However, it is by no means certain that last month’s proposal for a so-called European Pillar of Social Rights is the right remedy, with its EU-level proposals for work-life balance and parental leave.
On the contrary, there are at least ten reasons to believe the opposite.
Firstly, we must remember that the most social of all policies is one that makes sure that the economy is growing and that there are more and better paying jobs available.
In this regard, the European contribution cannot be overestimated. The creation of the world’s largest market is an extraordinary achievement.
However, the internal market is yet to be completed and that is where the commission’s focus should be.
A change in priorities may consume political energy that could otherwise be used for steps to ensure the free flow of more goods, services, capital and people across borders. This negligence risks leading to fewer resources to pay for wages, pensions and other social benefits – thus making Europe less social.
Secondly, when it comes to the internal market, numerous social policies are already in place, such as rules regarding the posting of workers or the access to health care in other member states. The new proposal is about social issues which are not related to people moving across borders.
Thirdly, the Europeanisation of social policies, which aren’t related to the internal market, risks undermining the existing programmes of European countries, even though the voters have not expressed any desire for a change in such a direction.
Fourthly, by the same token, European social policies could be considered an attack on the sovereignty of member states – at a time when the zeitgeist seems to suggest that the prevailing demand is for the opposite.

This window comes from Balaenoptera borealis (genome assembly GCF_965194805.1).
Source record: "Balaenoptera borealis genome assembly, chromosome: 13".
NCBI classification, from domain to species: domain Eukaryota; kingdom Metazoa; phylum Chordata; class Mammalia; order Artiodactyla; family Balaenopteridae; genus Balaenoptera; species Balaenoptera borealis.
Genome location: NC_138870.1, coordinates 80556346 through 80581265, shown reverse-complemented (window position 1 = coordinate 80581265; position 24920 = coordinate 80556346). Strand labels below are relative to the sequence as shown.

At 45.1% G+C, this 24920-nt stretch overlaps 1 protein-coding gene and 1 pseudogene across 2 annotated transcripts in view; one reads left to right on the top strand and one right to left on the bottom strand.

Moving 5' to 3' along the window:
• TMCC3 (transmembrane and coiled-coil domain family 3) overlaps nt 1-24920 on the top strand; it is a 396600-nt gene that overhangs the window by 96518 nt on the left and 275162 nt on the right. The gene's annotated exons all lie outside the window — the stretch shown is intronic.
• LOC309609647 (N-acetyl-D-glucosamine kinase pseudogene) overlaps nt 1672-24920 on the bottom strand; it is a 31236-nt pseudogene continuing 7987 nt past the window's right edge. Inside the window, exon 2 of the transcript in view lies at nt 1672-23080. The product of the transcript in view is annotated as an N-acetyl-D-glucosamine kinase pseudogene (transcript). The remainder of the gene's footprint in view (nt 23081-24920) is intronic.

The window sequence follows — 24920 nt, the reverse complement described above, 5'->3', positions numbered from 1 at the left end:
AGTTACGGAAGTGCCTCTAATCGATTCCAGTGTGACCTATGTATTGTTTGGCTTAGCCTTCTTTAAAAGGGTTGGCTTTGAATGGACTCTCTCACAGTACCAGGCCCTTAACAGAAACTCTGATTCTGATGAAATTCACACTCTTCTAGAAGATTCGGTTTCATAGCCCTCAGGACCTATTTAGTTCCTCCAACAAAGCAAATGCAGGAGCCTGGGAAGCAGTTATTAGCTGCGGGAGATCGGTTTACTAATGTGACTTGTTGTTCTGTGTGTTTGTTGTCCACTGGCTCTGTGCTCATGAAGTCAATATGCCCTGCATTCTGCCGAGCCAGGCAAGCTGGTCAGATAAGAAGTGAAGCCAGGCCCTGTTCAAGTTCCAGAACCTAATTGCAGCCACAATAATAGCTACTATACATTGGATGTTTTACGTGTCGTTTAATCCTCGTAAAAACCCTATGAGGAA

Fifth, the EU’s subsidiarity principle, which prevents the institutions from encroaching on the competences of member states, tells us that decisions should be taken at the most suitable level.
Against this backdrop, there seems to be few reasons to define, say, parental leave regulations in Brussels. The internal affairs of hundreds of millions of European families should not be centralised.
Sixth, there is neither a common European demos, nor enough de facto political arenas at the EU level for such steps to have political and democratic legitimacy.
These are national issues that should be settled in a national context by politicians who are following the debate and have a well-established mandate to deal with social issues.
Seventh, social and labour market policies of European countries should not be a compromise between EU member states, but instead a reflection of the preferences of the citizens of the individual EU country.
Why should a Finn define labour laws in Romania, why should someone from Malta influence parental leave in Denmark, and why should the Portuguese have a say about the minimum wage in Germany?
Eighth, priorities, preconditions and traditions vary greatly between member states. This pluralism is one of Europe’s strengths, not one of its weaknesses.
Ninth, we, the politicians in charge of shaping EU policies, need to stop with the political tone deafness and instinctively thinking that every time the European project is in crisis, new initiatives are the solution.
For those who, in spite of the current atmosphere, need “more Europe”, there are still plenty of unfinished projects to get finished with.
Last but not least, reason number ten: the efforts to move towards the creation of a common EU welfare state risks putting the entire European project in danger.
There is very little support for the EU harmonisation of social policies.
Instead, we should work with the tools already in place to make sure that we have the most favourable conditions possible for growth and jobs in Europe. That is the EU’s strongest contribution to the social well-being of its citizens of its member states.
The official motto of the European Union reads “In varietate concordia”, united in diversity. Let us not forget the second half of that phrase. If we don’t, then we might lose the first half, as we